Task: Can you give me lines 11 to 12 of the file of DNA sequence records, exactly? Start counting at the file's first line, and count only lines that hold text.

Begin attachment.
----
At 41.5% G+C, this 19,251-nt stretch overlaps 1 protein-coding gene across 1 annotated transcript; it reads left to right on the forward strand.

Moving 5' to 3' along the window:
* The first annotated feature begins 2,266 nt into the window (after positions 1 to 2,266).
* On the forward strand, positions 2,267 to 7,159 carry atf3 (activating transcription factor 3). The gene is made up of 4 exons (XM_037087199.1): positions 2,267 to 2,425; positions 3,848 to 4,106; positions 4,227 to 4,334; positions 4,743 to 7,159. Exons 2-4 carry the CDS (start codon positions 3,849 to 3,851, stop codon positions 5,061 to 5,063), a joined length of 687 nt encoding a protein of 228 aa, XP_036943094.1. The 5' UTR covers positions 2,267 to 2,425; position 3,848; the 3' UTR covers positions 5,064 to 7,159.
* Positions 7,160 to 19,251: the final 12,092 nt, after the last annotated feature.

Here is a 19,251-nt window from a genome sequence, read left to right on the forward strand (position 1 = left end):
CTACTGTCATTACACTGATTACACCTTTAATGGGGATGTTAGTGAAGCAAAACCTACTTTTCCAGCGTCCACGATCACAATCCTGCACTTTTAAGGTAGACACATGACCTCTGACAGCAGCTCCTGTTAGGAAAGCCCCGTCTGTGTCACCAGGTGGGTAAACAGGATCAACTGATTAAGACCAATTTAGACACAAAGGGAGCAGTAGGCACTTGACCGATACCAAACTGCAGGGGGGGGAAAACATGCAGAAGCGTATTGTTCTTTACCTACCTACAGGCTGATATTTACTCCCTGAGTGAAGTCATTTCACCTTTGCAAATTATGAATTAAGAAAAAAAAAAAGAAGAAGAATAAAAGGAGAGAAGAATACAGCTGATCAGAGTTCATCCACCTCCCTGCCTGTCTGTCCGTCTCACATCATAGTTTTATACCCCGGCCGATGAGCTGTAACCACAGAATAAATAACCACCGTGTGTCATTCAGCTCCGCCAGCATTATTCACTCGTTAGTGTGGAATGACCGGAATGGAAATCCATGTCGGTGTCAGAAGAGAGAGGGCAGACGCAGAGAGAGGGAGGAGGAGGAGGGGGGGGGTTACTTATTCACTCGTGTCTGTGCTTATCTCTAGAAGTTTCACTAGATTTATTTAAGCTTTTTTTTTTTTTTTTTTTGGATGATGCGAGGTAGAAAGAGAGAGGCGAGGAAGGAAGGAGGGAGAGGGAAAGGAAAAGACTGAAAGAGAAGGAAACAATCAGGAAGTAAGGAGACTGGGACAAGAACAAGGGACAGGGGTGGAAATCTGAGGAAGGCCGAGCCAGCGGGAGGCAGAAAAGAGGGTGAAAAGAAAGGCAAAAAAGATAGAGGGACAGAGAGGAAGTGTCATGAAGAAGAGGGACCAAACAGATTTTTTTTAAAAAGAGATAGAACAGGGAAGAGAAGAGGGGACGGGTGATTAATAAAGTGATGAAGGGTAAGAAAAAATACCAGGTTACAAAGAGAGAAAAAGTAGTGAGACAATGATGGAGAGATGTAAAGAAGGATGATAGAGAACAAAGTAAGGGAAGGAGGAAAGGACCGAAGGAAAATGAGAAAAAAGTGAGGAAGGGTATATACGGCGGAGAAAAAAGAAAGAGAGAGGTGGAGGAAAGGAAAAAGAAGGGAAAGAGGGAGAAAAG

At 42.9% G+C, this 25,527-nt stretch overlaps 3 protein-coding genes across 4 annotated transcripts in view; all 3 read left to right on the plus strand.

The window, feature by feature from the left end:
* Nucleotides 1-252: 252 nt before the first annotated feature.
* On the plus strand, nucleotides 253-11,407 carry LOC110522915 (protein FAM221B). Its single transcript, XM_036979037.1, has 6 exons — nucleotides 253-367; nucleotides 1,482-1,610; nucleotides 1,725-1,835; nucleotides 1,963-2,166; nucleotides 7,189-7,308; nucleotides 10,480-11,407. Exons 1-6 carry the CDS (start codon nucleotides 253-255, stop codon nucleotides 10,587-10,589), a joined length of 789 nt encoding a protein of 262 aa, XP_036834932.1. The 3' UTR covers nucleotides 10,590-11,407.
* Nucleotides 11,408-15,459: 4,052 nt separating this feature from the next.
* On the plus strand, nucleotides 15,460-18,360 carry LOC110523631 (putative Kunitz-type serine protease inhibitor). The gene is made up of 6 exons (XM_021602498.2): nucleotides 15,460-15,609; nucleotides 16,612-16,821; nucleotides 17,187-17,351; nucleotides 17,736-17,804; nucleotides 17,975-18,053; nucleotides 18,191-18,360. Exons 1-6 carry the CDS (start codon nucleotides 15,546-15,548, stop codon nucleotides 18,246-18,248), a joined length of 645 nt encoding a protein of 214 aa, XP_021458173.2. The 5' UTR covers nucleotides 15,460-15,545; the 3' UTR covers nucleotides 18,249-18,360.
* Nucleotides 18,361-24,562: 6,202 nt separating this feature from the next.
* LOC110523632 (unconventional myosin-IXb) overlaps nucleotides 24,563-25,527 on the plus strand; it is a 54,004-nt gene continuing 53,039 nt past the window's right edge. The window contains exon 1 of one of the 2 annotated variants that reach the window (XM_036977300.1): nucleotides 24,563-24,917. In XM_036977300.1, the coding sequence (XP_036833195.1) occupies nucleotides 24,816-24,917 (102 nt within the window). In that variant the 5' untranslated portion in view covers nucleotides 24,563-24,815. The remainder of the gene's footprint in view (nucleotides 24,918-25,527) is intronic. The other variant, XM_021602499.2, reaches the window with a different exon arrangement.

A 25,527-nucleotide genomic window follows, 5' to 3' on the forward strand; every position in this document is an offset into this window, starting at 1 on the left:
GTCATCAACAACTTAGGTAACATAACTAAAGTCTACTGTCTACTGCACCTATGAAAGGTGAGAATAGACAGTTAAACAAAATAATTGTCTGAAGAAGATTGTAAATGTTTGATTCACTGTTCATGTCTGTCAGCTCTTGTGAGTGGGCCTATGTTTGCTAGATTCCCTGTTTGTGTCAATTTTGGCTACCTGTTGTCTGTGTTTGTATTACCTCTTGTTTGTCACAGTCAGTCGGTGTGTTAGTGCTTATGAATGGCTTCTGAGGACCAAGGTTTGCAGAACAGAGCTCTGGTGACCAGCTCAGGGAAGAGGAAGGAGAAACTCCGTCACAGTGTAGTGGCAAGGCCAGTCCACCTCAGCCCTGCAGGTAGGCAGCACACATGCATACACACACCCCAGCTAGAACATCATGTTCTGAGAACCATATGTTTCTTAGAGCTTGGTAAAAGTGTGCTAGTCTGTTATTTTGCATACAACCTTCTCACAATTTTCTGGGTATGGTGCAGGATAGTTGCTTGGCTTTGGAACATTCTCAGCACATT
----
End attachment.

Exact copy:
* On the plus strand, nucleotides 253-11,407 carry LOC110522915 (protein FAM221B). Its single transcript, XM_036979037.1, has 6 exons — nucleotides 253-367; nucleotides 1,482-1,610; nucleotides 1,725-1,835; nucleotides 1,963-2,166; nucleotides 7,189-7,308; nucleotides 10,480-11,407. Exons 1-6 carry the CDS (start codon nucleotides 253-255, stop codon nucleotides 10,587-10,589), a joined length of 789 nt encoding a protein of 262 aa, XP_036834932.1. The 3' UTR covers nucleotides 10,590-11,407.
* Nucleotides 11,408-15,459: 4,052 nt separating this feature from the next.